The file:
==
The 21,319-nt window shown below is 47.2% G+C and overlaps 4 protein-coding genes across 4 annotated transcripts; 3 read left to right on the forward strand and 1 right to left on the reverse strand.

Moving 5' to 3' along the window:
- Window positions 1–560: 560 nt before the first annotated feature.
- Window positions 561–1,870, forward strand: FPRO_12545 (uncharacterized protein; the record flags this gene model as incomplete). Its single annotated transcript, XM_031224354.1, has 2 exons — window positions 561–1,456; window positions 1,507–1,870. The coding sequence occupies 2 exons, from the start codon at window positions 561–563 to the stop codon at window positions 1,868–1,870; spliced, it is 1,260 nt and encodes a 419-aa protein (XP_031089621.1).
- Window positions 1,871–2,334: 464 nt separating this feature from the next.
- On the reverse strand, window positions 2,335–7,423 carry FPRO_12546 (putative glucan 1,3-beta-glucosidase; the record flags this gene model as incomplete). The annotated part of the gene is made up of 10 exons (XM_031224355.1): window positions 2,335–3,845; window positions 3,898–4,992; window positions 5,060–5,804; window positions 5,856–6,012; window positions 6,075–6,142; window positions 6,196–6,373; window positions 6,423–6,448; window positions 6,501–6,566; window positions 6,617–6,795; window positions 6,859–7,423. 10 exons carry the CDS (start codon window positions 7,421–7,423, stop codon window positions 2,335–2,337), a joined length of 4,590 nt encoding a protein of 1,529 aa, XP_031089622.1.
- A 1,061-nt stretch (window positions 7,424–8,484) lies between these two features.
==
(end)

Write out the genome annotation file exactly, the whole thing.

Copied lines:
The 21,319-nt window shown below is 47.2% G+C and overlaps 4 protein-coding genes across 4 annotated transcripts; 3 read left to right on the forward strand and 1 right to left on the reverse strand.

Moving 5' to 3' along the window:
- Window positions 1–560: 560 nt before the first annotated feature.
- Window positions 561–1,870, forward strand: FPRO_12545 (uncharacterized protein; the record flags this gene model as incomplete). Its single annotated transcript, XM_031224354.1, has 2 exons — window positions 561–1,456; window positions 1,507–1,870. The coding sequence occupies 2 exons, from the start codon at window positions 561–563 to the stop codon at window positions 1,868–1,870; spliced, it is 1,260 nt and encodes a 419-aa protein (XP_031089621.1).
- Window positions 1,871–2,334: 464 nt separating this feature from the next.
- On the reverse strand, window positions 2,335–7,423 carry FPRO_12546 (putative glucan 1,3-beta-glucosidase; the record flags this gene model as incomplete). The annotated part of the gene is made up of 10 exons (XM_031224355.1): window positions 2,335–3,845; window positions 3,898–4,992; window positions 5,060–5,804; window positions 5,856–6,012; window positions 6,075–6,142; window positions 6,196–6,373; window positions 6,423–6,448; window positions 6,501–6,566; window positions 6,617–6,795; window positions 6,859–7,423. 10 exons carry the CDS (start codon window positions 7,421–7,423, stop codon window positions 2,335–2,337), a joined length of 4,590 nt encoding a protein of 1,529 aa, XP_031089622.1.
- A 1,061-nt stretch (window positions 7,424–8,484) lies between these two features.